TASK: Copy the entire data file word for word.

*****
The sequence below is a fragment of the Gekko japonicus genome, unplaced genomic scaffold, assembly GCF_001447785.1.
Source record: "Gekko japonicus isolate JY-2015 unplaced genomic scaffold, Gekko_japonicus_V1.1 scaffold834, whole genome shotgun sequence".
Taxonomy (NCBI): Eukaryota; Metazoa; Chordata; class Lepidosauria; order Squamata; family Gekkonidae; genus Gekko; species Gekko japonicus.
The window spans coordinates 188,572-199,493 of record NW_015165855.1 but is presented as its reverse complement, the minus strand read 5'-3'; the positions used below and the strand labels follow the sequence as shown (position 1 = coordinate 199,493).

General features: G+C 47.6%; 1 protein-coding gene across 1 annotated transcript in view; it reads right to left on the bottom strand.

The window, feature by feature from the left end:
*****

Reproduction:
The sequence below is a fragment of the Gekko japonicus genome, unplaced genomic scaffold, assembly GCF_001447785.1.
Source record: "Gekko japonicus isolate JY-2015 unplaced genomic scaffold, Gekko_japonicus_V1.1 scaffold834, whole genome shotgun sequence".
Taxonomy (NCBI): Eukaryota; Metazoa; Chordata; class Lepidosauria; order Squamata; family Gekkonidae; genus Gekko; species Gekko japonicus.
The window spans coordinates 188,572-199,493 of record NW_015165855.1 but is presented as its reverse complement, the minus strand read 5'-3'; the positions used below and the strand labels follow the sequence as shown (position 1 = coordinate 199,493).

General features: G+C 47.6%; 1 protein-coding gene across 1 annotated transcript in view; it reads right to left on the bottom strand.

The window, feature by feature from the left end: